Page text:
Sustainably Sourcing Fabrics

Sometimes you come across a service or a store that quite literally changes your life. It might be one little element of it, such as the products, the employees, or the general atmosphere. Or, if you’re really lucky, it’s a combination of all three, resulting in your happy place solidified right here on earth. I came across one such place, as the second Covid-19 wave hit Sydney in August 2020. What is this magical place? This is the humble Sewing Basket.

The Sewing Basket is a store owned and operated by Achieve Australia, an organisation that runs disability services across the country. All stock is donated and ranges from fabrics to sewing goods and machines, needlecraft, quilting, embroidery and more! Everything is so reasonably priced and it’s very easy to become addicted.

Larger fabrics on hangers...


My visits are of two types of nature; either a weekly browse for some fun fabrics for personal use such as clothes, or to source sewing supplies and fabric stock for my business.
Due to the donated stock you are not going to find the same thing twice. As a business owner, this poses a slight problem: I am never going to be guaranteed the same fabric over and over. The most gorgeously simple solution? Each piece that I create is so incredibly unique, all with it’s only history and story to tell.


Embroidery thread and bundles...
Lace and tuille...


When choosing a fabric, I look out for a few things. First and foremost is the design. Partly motivated by my own style, partly by what is trending, my picks are mixed. I love simple designs: neutral geometrics and stripes, and on the other side of the coin: big bold patterns florals and colours. My favourite flavour right now? Fun 70s browns, oranges, reds and greens!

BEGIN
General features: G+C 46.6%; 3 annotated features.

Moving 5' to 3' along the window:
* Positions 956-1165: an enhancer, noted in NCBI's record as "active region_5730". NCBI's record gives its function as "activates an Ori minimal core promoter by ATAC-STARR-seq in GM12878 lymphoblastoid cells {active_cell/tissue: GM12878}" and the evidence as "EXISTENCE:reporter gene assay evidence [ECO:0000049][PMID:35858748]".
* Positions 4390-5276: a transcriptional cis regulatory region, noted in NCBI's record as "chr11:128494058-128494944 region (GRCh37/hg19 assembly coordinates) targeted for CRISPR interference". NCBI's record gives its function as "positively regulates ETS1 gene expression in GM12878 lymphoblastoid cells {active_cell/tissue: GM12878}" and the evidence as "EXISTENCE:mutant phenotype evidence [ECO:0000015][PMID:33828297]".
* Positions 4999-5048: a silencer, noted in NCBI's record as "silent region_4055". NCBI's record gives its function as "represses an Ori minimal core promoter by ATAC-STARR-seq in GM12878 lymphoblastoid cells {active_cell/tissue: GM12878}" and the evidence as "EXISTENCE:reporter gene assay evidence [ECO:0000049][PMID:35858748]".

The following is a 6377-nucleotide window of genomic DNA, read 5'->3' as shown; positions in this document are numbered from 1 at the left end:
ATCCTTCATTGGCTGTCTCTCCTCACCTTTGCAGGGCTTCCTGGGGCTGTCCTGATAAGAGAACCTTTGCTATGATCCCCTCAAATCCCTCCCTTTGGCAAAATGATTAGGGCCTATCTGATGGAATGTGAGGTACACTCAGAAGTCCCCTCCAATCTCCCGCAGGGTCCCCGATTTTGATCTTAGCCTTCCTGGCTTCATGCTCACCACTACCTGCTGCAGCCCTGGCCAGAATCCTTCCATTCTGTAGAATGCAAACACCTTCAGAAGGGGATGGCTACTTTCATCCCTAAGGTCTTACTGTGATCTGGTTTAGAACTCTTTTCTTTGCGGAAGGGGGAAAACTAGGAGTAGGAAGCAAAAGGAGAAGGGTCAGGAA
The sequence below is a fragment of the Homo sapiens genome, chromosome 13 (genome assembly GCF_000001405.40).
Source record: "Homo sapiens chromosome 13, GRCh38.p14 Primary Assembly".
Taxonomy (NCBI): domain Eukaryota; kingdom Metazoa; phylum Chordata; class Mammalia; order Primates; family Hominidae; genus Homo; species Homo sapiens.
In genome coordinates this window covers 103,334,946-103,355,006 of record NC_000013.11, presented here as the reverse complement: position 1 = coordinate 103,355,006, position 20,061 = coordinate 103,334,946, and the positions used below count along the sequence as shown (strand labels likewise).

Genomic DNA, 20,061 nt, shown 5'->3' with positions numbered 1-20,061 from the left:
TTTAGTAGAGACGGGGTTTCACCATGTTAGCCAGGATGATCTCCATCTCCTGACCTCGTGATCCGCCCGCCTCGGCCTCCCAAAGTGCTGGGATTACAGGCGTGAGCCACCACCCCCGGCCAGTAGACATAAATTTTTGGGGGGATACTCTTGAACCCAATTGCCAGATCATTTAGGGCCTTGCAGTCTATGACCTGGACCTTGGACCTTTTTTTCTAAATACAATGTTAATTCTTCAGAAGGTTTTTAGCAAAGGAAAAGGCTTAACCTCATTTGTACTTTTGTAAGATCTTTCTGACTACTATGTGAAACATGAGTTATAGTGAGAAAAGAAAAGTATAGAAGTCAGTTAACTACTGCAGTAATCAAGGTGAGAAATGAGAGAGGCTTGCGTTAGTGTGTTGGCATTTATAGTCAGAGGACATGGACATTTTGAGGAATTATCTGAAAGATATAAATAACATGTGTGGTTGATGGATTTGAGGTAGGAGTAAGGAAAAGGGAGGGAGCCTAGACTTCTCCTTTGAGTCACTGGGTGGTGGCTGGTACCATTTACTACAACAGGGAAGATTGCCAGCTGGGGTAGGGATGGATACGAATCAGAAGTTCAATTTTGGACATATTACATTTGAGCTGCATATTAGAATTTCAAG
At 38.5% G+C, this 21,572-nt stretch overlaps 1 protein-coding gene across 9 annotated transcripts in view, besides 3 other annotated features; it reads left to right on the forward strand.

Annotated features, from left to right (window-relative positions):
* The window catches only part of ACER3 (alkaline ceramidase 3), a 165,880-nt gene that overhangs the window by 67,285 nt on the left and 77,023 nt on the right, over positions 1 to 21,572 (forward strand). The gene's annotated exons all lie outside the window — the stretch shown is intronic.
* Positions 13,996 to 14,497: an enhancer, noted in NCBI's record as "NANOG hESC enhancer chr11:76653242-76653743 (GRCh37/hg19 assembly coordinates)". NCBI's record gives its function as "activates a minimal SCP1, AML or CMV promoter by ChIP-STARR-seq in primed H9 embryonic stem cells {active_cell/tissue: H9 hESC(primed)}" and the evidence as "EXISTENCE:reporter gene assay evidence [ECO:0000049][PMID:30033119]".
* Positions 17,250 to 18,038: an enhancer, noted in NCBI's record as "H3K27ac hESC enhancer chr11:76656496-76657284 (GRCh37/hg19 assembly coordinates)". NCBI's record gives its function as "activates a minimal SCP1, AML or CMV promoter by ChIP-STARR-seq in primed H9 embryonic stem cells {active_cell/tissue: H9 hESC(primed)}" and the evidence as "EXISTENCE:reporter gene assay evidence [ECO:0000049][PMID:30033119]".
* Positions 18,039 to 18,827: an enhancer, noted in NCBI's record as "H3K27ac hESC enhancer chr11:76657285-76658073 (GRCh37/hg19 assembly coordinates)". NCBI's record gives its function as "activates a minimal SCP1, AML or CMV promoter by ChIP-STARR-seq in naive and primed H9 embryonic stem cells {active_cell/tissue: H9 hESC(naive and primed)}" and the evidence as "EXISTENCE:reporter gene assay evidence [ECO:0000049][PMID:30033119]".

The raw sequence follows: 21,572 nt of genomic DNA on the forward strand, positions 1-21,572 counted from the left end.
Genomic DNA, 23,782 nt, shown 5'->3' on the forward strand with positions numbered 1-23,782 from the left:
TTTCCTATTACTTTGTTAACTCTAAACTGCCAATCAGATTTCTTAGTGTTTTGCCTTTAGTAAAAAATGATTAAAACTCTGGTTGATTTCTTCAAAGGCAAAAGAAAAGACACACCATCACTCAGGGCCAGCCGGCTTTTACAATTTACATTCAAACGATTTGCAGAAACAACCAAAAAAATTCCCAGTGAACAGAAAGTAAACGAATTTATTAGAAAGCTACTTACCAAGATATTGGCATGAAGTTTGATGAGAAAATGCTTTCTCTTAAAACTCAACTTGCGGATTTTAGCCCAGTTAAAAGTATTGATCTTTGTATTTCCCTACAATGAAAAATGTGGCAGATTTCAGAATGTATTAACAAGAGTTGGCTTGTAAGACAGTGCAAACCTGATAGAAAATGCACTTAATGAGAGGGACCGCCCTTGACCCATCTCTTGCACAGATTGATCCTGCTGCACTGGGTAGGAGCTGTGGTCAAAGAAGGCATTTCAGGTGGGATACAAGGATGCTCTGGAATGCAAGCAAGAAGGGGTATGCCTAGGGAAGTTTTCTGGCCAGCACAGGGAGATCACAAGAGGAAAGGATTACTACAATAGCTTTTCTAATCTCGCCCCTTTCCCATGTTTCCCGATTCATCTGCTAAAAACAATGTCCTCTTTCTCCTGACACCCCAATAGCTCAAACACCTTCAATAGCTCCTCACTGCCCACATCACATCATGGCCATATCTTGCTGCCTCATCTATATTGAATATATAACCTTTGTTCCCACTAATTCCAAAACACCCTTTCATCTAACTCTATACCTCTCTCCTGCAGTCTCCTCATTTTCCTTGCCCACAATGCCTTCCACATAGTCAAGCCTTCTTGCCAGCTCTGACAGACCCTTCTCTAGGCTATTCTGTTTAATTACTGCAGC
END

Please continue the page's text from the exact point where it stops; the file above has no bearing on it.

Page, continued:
Next is composition. This is where shopping second hand can get a little tricky, as most fabrics will be off cuts, separated from their tag or origin. There are a few tricks to figuring out what is natural and what is synthetic. The look and feel of the fibres is generally your first stop. Linen and cottons have a very distinct rustic look to them, whereas polyester can be very smooth and sometimes shiny. When I'm not 100% sure what something is, there's always the burn test. I take a cutting of the fabric and burn it with a match (get your parents permission before playing with fire kids!). If the fibre smells like burning paper and turns to ash, it's natural. If it smells like burning plastic, and gets kinda sticky, it's polyester.
100% cotton is what I look out for when sourcing for my beeswax wraps, tea towels, napkins etc. Polyester blends are okay with products like scrunchies, as they make it easier to clean. I'm less adverse to poly if it's already in the economy and needs using. 

Whatever the day, wonderful store manager Pauline always has something new to show me. Often texting me images of fun stock that’s just come in. If fabric is my crack, Pauline is my dealer.


Smaller swatches; bits and pieces!


Sourcing fabric this way is sustainable as it helps contribute to a circular economy. Rather than source fabrics that have been made new, I supply from other businesses that are redirecting stock from landfill. The textile industry is one of the most notorious in the world for waste. 679,000 tonnes of textile waste goes to landfill in Australia each year. The issue is colossal in scale. The mentality of the consumer and the maker needs to change dramatically. If we can begin to adopt a more circular economy of make > use > recycle/re-purpose/up-cycle > etc, then I sense that much of the world’s future waste would ease a little. But until then, there are so many resources that need love and attention. This is proven in little ways every day, when stores like the Sewing Basket are drowned in donation after donation, with almost too much stock to sell. 
And me? I’m standing outside waiting for them to open, wallet out and ready to buy it all.

Leave a comment